Robotic cameras, 4K production studios and the latest editing software – it’s the stuff of a professional journalist’s dreams.
And it’s all part of Montclair State University’s new school of Communications and Media building, unveiled last week. The school boasts boasts industry-standard production equipment, from 4K and HD studios to multimedia labs, outfitted with Sony equipment through a partnership with the company.
Located in New Jersey, about an hour’s drive from New York City, this facility is likely the most technologically advanced school for broadcast communications and production in North America, according to MSU President Susan Cole. She pointed out that the school is more advanced than many professional facilities too.
“This building, as magnificent as it is, is just the toolbox,” she said during a ribbon-cutting ceremony. “The students and educators will be the heart of the matter.”
The 105,000 square foot building will house the communications department, as well as as the Center for Cooperative Media, the student newspaper The Montclarion, and WMSC, a full-fledged radio station complete with a green room for guests.
School of Communications Director Keith Strudler said the school’s curriculum was updated to incorporate the new technology. For example, all enrolled students are required to take a capstone course called “Transmedia,” in which students from various majors collaborate to create multimedia content.
John Garmendi, the business development manager for Sony’s Professional Solutions Americas group, said in a statement that the relationship between MSU and Sony goes back nearly a decade to when the university first used Sony’s high-definition professional equipment.
“Now, there is a growing demand for 4K content and for future professionals trained in the latest production technologies,” he said. “This trend, combined with Montclair State’s creative and ‘active learning’ approach to education, laid the foundation for building this unique facility and industry resource.”
He said the partnership will be long-term and will result in other campus-wide projects, but Sony did not provide any information as to what those will be.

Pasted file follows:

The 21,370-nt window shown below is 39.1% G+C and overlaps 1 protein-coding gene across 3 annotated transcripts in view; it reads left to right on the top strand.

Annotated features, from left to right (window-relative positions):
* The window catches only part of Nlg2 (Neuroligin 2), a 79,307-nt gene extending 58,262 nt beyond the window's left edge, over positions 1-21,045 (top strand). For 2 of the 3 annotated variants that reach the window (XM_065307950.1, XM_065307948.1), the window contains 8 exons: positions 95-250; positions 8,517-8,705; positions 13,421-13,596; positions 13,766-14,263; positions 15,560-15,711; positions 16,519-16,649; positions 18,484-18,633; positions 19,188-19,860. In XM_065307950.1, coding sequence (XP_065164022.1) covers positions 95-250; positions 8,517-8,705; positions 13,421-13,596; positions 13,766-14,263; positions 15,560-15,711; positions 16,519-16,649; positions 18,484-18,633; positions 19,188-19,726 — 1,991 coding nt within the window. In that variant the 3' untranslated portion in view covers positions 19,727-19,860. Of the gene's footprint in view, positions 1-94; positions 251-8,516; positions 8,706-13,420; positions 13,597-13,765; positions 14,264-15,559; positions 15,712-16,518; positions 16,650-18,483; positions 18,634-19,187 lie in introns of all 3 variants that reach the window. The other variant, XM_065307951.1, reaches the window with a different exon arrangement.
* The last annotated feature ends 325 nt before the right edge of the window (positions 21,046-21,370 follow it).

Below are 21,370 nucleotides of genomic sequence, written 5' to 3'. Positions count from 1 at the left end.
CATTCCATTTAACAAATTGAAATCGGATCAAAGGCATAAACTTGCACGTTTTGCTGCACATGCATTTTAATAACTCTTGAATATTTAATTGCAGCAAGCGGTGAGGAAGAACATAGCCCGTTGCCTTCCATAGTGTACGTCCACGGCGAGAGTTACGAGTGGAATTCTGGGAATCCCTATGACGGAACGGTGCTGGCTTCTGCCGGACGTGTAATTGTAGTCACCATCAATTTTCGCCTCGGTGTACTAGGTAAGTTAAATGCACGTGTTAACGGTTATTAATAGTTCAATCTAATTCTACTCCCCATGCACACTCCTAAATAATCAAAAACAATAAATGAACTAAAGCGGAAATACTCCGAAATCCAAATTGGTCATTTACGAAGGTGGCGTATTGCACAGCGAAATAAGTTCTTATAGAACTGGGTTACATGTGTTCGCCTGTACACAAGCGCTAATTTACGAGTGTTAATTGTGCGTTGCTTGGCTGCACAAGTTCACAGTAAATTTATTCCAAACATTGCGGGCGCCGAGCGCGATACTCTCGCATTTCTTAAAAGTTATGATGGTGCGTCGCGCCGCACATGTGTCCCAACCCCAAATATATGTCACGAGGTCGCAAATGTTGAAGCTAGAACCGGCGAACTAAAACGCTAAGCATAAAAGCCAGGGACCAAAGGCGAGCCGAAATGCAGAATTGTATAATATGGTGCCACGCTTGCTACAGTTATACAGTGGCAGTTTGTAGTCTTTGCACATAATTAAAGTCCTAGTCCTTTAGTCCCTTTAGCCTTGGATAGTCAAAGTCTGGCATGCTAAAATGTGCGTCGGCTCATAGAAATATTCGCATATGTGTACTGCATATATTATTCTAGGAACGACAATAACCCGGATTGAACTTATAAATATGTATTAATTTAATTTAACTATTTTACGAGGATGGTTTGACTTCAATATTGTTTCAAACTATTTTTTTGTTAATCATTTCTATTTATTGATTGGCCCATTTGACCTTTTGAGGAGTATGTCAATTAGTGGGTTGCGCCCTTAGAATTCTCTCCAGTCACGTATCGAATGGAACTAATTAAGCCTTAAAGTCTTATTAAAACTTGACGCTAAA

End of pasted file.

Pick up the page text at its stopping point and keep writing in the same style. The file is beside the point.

The News Lab
The News Lab is what MSU Clinical Specialist Mark Effron refers to as the “beating heart and soul” of the Communications Building.
“Maybe others have said that [about other features],” he said. “But this is the one place where teaching, production, student collaboration and workshops come together.”
The Lab, which looks like a cross between high-tech classroom and a modern newsroom, is where students produce newscasts that are streamed on Facebook Live. Effron pointed out that the work students produce isn’t just graded – it’s actually broadcast.
The Lab is also where students from the radio station, newspaper and TV program meet to coordinate campus coverage.
Effron referenced his former colleague Lester Holt, who said that journalists need to be like a Swiss Army knife – flexible and capable of handling different types of jobs.
“We don’t know what the jobs are going to be like when [the students] get out of here, but we want them to think creatively and collaborate,” Effron said.
The building features two studios, including a 4K studio and control room where students produce Carpe Diem, the university’s public affairs program which reaches 500,000 homes each week and is posted to YouTube. The studio is outfitted with a set from Comedy Central’s The Nightly Show With Larry Wilmore, which was canceled last year.
Instructors said that teaching students in a professional production environment translates into students getting jobs once they graduate. The facilities can also be rented out to professional production companies, who may hire students for their projects.
The building’s classrooms are designed with open floor plans, breaking down the traditional classroom setting, according to Todd Kelshaw, the coordinator of Communication Studies.
The editing lab features 30 editing suites lined up all around the perimeters of the classroom, allowing instructors to see each student’s computer from anywhere in the room. The active learning classroom has tables that are designed to be easily moved and rearranged.
Kelshaw said the decentralized layout makes it easier for students to interact rather than be passive.
“Classroom environments and structures like this allow much more interaction,” he said.
The school’s Presentation Hall is outfitted with surround sound and robotic cameras. Strudler said the Hall will be used as a space for discourse, and it will be where screenings and community events, like debates and town halls, are held. Supreme Court Justice Ruth Bader Ginsburg recently spoke there, and the upcoming Lt. Governor debate for New Jersey will take place there as well.
Bianca Fortis is the associate editor at MediaShift, a founding member of the Transborder Media storytelling collective and a social media consultant. Follow her on Twitter @biancafortis.